Close up of a leaf with a drop of water on it.

The first quarter of the year has witnessed mixed fortunes across the globe, with the US market surging ahead while its UK counterpart struggled to keep pace. In the US, the S&P 500 soared by 10.2%, buoyed by a select few stocks and bolstered by the resilience of sectors such as financials and energy.

Conversely, the UK equity market faced headwinds, with the FTSE 100 posting a modest 3.1% gain, trailing behind its US and European counterparts. Amidst this backdrop, monetary policy shifts, particularly in the UK, drew attention, with speculation swirling around potential interest rate cuts. As investors navigate these divergent landscapes, a cautious yet optimistic approach seems prudent, as highlighted by recent portfolio performances.


US: A robust first quarter for the S&P 500 driven by select stocks, while other sectors show promise amidst evolving market dynamics.

UK: Despite challenges, UK equities display signs of optimism amid monetary policy shifts and fiscal initiatives.

Europe: European markets show promise fuelled by AI-linked companies and impending interest rate cuts.

Asia and Emerging Markets: Japanese equities lead the pack, while China navigates policy adjustments amid global shifts in investor sentiment.

Alternatives: Commodities see varied performances, with oil and gold shining amidst geopolitical tensions and supply concerns.

Sustainability: Insights into air quality concerns and the burgeoning market of Sustainability-Linked Bonds highlight evolving trends in sustainable finance.

Performance: Positive portfolio performance amidst uncertain market conditions underscores the importance of strategic neutrality and measured responses.

A woman looking across to a field of wind turbines


With the growth style very much in favour in Q1, the S&P 500 returned 10.2% 1, setting fresh all-time highs in the process. While the ‘Magnificent 7’ 2 continues to contribute to the index’s returns (despite poor quarters from Apple and Tesla), we have seen other stocks partaking in the rally helping drive the record highs. The narrow market breadth (when a small selection of stocks drive performance while others do not keep up) had been a concern in 2023, however in recent months we have seen sectors such as financials and energy outperform the index.3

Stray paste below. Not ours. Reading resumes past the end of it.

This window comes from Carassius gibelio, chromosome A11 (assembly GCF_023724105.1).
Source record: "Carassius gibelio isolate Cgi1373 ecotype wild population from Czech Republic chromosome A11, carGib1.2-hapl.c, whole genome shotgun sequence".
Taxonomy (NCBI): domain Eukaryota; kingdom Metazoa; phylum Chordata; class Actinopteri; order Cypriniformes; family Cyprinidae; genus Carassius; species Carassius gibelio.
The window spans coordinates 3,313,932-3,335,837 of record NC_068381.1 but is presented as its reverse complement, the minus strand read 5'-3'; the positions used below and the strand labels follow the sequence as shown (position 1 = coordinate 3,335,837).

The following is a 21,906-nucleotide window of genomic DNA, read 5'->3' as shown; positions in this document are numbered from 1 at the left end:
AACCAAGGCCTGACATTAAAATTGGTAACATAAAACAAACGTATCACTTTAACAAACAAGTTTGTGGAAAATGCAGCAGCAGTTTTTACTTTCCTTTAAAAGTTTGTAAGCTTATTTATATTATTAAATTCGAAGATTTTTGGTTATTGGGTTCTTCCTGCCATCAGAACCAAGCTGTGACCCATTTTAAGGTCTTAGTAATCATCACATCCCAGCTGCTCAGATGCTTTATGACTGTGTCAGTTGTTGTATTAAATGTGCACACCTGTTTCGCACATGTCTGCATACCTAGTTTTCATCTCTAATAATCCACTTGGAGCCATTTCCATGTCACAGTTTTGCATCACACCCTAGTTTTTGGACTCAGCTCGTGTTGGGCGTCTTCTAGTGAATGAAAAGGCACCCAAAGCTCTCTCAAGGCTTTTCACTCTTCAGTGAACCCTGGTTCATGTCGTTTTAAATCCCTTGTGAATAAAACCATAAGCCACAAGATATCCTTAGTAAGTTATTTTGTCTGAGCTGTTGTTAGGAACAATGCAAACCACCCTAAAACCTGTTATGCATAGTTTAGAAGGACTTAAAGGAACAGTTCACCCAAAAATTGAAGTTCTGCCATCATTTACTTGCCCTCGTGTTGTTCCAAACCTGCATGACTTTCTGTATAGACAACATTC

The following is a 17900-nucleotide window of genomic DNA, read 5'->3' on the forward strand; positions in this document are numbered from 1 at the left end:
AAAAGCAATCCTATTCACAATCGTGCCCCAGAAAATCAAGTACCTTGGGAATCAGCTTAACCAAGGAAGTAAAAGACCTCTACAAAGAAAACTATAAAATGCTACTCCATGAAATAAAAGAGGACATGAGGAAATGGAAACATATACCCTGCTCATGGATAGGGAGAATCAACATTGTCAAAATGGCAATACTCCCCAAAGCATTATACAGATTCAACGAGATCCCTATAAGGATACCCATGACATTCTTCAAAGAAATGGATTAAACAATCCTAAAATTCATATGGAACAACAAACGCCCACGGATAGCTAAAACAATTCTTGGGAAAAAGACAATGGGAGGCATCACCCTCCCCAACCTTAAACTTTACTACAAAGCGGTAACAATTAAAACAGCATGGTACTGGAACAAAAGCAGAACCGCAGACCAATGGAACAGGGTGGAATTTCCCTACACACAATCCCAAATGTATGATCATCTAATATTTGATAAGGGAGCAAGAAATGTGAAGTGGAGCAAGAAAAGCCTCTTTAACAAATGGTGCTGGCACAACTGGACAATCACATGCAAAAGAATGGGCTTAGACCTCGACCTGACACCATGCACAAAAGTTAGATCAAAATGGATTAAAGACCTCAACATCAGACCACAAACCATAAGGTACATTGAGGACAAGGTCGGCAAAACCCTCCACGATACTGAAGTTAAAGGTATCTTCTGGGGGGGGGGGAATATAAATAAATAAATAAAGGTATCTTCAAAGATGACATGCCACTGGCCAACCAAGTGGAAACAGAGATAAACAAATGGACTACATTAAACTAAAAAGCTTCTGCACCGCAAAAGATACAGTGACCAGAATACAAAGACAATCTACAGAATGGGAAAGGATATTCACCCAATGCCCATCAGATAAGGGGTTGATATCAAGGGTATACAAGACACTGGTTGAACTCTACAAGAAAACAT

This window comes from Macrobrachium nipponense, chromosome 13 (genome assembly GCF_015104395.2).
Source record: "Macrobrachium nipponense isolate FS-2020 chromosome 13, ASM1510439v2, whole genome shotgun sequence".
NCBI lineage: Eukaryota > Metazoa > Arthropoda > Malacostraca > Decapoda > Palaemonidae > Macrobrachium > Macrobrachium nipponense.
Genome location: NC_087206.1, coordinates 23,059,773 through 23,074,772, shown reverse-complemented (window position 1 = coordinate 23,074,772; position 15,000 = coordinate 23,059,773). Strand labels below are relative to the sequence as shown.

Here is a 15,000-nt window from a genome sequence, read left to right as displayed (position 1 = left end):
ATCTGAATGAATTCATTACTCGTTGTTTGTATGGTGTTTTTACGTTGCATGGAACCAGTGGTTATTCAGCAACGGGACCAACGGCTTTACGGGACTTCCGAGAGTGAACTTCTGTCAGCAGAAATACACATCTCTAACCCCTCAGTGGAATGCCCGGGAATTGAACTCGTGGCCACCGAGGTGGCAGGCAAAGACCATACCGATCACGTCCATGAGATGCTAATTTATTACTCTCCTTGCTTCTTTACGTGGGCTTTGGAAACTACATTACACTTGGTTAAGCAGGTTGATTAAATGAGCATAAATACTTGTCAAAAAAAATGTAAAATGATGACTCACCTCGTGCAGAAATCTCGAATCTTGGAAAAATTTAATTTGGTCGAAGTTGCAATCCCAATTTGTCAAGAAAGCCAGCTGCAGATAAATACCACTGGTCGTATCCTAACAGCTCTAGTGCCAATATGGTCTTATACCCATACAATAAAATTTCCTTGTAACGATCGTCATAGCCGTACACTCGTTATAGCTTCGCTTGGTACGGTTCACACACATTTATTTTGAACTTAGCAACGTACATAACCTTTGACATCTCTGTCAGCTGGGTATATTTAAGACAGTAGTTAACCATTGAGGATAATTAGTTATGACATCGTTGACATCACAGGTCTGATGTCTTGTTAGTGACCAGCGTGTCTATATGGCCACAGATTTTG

In the fixed income space Treasuries fell over the quarter as yields pushed higher. Hotter inflation figures, a dip in the unemployment rate to 3.8%, and a shift in tone from the Federal Reserve all led to a subdued quarter for the asset class. A stark contrast to the bond rally seen in Q4, when expectations of interest rate cuts were far greater than they are at the time of writing.

The frequency and speed of interest rate cuts for the remainder of 2024 remains unclear. Former Federal Reserve Bank of St. Louis President James Bullard has recently stated that 3 cuts this year is the base case, however a resilient labour market and sticky inflation may change expectations and support the ‘higher for longer’ narrative. On the other hand, rising credit card delinquency and corporate default rates may suggest the effects of high interest rates are beginning to bite.

A herd of cattle basking in the sun


While global equity markets continued to push higher at the start of the year, the UK equity market has lagged significantly behind. The FTSE 100, a collection of blue-chip UK-listed stocks, gained a paltry 3.1% in the quarter.4

This performance lags both US and European peers. This is partly explained by the more value-oriented makeup of the FTSE 100 but also reflects the persistently negative sentiment on the UK economy. In fact, the UK small and mid-cap markets, which are more aligned with the domestic economy, were the few stock markets that fell in February. March provided some optimism for UK equity investors, however, with the FTSE 100 having its best-performing month since November 2022 and surpassing a level last seen in May 2023.5

Falling inflation and dovish tones from central banks played a large role in this rally. In particular, comments from Bank of England governor, Andrew Bailey, that “things are moving in the right direction” 6 for an interest rate cut pushed the FTSE 100 to its best-performing day since September 2023.7 At the time of writing, headline inflation sits at 3.4% while the current bank rate is 5.25%.8